News from the Week of May 8th

Here’s another round-up of what we’ve been reading and watching, from the news and around the web.

The 4th Circuit Court of Appeals heard the Trump Administration’s travel ban in Virginia on Monday. Judges questioned acting solicitor general Jeffrey B. Wall, focusing on the intent and impact of the ban on Muslims. Judge Pamela Harris asked, “Clearly the law has a disparate impact on Muslims. In what sense is it neutral?”

The ban seriously weakens U.S. national security, undermines our global leadership, and markedly separates us from the ideals that we strive to live up to as a nation. VFAI condemns the ban as part of a troubling pattern of anti-Muslim sentiment that targets the most vulnerable refugees.

The ban will is also queued up to be heard by the 9th Circuit Court of Appeals on May 15th.

For it to go into effect, both courts would have to rule in favor of the administration. Regardless of the outcome, the losing side would likely appeal to the Supreme Court, though it is unclear if it would hear the case.

VFAI Founder Scott Cooper addressed the crowd in front of the 4th Circuit Court moments before the case was heard. He told the story of a U.S. ship finding a leaky refugee boat in the South China Sea and the refugees yelling, “Hello American freedom!” Cooper said, “What this violates is what we should stand for. I hope today that the third branch of our government finds the right decision.”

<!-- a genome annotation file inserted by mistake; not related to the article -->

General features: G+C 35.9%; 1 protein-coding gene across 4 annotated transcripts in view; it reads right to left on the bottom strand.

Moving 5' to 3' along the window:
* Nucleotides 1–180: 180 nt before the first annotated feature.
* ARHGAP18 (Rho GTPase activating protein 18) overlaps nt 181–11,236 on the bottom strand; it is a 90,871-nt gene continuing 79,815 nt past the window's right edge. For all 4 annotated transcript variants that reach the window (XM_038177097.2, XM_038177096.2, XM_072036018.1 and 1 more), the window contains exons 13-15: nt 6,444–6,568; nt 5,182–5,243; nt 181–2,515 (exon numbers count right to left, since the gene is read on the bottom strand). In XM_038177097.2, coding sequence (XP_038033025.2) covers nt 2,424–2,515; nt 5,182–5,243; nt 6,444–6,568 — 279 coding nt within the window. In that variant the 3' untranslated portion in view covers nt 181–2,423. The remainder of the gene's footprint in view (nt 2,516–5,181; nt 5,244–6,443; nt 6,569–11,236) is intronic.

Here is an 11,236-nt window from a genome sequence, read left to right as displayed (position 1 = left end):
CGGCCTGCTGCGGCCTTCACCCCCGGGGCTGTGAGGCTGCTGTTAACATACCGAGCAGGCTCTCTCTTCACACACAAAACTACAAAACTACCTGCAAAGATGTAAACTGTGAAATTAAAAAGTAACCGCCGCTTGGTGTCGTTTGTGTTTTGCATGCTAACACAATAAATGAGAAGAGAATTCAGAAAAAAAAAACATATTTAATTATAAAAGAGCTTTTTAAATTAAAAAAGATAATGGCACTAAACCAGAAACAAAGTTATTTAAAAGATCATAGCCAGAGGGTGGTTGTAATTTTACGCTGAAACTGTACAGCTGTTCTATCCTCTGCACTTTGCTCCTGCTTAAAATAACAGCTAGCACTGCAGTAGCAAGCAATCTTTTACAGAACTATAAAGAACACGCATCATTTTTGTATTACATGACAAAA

Last week, Congress authorized an additional 2,500 visas for the Afghan Special Immigrant Visa (SIV) program. The authorization comes after two years of veterans fighting for the program by meeting with members of Congress, rallying across the nation, signing petitions, and welcoming visa recipients at airports.

VFAI leader Joe Jenkins writes about the victory, saying, “As long as the United States remains in Afghanistan, more of our Afghan allies will rely on us for help—Veterans for American Ideals has made it our mission to make sure they get it.”

Senator John McCain (R-AZ) declares in The New York Times that the United States has a duty to support and speak for human rights around the world. He argues, “To view foreign policy as simply transactional is more dangerous than its proponents realize. Depriving the oppressed of a beacon of hope could lose us the world we have built and thrived in. It could cost our reputation in history as the nation distinct from all others in our achievements, our identity and our enduring influence on mankind. Our values are central to all three.”

VFAI leader Colin Raunig writes about how joining our organization allows him to continue serving the United States by focusing on nonpartisan issues and taking action: “When an interconnected and dispersed group of veterans think and act locally, the wide-ranging positive effects are truly remarkable.”

Have reactions to share, or want to learn how you can get involved in our efforts to raise veteran voices in support of refugees? Find us on Facebook or Twitter, or contact us at vfai@humanrightsfirst.org